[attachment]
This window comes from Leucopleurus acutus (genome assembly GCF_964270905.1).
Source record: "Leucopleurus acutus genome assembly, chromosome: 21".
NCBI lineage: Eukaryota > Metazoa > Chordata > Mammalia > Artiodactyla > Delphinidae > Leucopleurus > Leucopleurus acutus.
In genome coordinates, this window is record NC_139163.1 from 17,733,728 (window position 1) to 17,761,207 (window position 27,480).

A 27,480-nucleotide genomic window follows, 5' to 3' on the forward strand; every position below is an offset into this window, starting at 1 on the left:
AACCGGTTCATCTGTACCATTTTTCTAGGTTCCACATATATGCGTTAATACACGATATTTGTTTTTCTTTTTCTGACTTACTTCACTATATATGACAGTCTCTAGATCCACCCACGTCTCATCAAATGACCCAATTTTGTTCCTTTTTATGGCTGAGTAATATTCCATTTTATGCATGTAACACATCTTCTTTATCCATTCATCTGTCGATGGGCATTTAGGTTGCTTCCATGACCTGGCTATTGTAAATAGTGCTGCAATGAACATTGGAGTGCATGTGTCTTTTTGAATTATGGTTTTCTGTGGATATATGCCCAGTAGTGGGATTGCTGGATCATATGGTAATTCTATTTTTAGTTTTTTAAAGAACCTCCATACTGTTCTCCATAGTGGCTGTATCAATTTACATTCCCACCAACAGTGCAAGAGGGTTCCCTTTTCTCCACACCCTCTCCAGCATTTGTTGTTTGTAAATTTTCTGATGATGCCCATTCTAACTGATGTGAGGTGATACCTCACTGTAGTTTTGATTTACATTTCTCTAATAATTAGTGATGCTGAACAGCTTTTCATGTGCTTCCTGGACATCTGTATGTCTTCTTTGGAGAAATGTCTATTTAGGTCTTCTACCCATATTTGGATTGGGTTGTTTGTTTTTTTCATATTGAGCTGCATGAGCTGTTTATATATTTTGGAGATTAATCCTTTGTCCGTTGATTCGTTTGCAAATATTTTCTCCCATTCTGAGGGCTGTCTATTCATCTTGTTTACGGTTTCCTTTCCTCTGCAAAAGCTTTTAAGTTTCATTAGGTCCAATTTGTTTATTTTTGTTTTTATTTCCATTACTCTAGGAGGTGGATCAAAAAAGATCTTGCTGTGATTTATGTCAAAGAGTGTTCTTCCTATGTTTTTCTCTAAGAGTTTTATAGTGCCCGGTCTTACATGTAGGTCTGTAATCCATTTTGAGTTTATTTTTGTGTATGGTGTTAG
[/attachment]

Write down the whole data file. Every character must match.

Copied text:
This window comes from Leucopleurus acutus (genome assembly GCF_964270905.1).
Source record: "Leucopleurus acutus genome assembly, chromosome: 21".
NCBI lineage: Eukaryota > Metazoa > Chordata > Mammalia > Artiodactyla > Delphinidae > Leucopleurus > Leucopleurus acutus.
In genome coordinates, this window is record NC_139163.1 from 17,733,728 (window position 1) to 17,761,207 (window position 27,480).

A 27,480-nucleotide genomic window follows, 5' to 3' on the forward strand; every position below is an offset into this window, starting at 1 on the left:
AACCGGTTCATCTGTACCATTTTTCTAGGTTCCACATATATGCGTTAATACACGATATTTGTTTTTCTTTTTCTGACTTACTTCACTATATATGACAGTCTCTAGATCCACCCACGTCTCATCAAATGACCCAATTTTGTTCCTTTTTATGGCTGAGTAATATTCCATTTTATGCATGTAACACATCTTCTTTATCCATTCATCTGTCGATGGGCATTTAGGTTGCTTCCATGACCTGGCTATTGTAAATAGTGCTGCAATGAACATTGGAGTGCATGTGTCTTTTTGAATTATGGTTTTCTGTGGATATATGCCCAGTAGTGGGATTGCTGGATCATATGGTAATTCTATTTTTAGTTTTTTAAAGAACCTCCATACTGTTCTCCATAGTGGCTGTATCAATTTACATTCCCACCAACAGTGCAAGAGGGTTCCCTTTTCTCCACACCCTCTCCAGCATTTGTTGTTTGTAAATTTTCTGATGATGCCCATTCTAACTGATGTGAGGTGATACCTCACTGTAGTTTTGATTTACATTTCTCTAATAATTAGTGATGCTGAACAGCTTTTCATGTGCTTCCTGGACATCTGTATGTCTTCTTTGGAGAAATGTCTATTTAGGTCTTCTACCCATATTTGGATTGGGTTGTTTGTTTTTTTCATATTGAGCTGCATGAGCTGTTTATATATTTTGGAGATTAATCCTTTGTCCGTTGATTCGTTTGCAAATATTTTCTCCCATTCTGAGGGCTGTCTATTCATCTTGTTTACGGTTTCCTTTCCTCTGCAAAAGCTTTTAAGTTTCATTAGGTCCAATTTGTTTATTTTTGTTTTTATTTCCATTACTCTAGGAGGTGGATCAAAAAAGATCTTGCTGTGATTTATGTCAAAGAGTGTTCTTCCTATGTTTTTCTCTAAGAGTTTTATAGTGCCCGGTCTTACATGTAGGTCTGTAATCCATTTTGAGTTTATTTTTGTGTATGGTGTTAG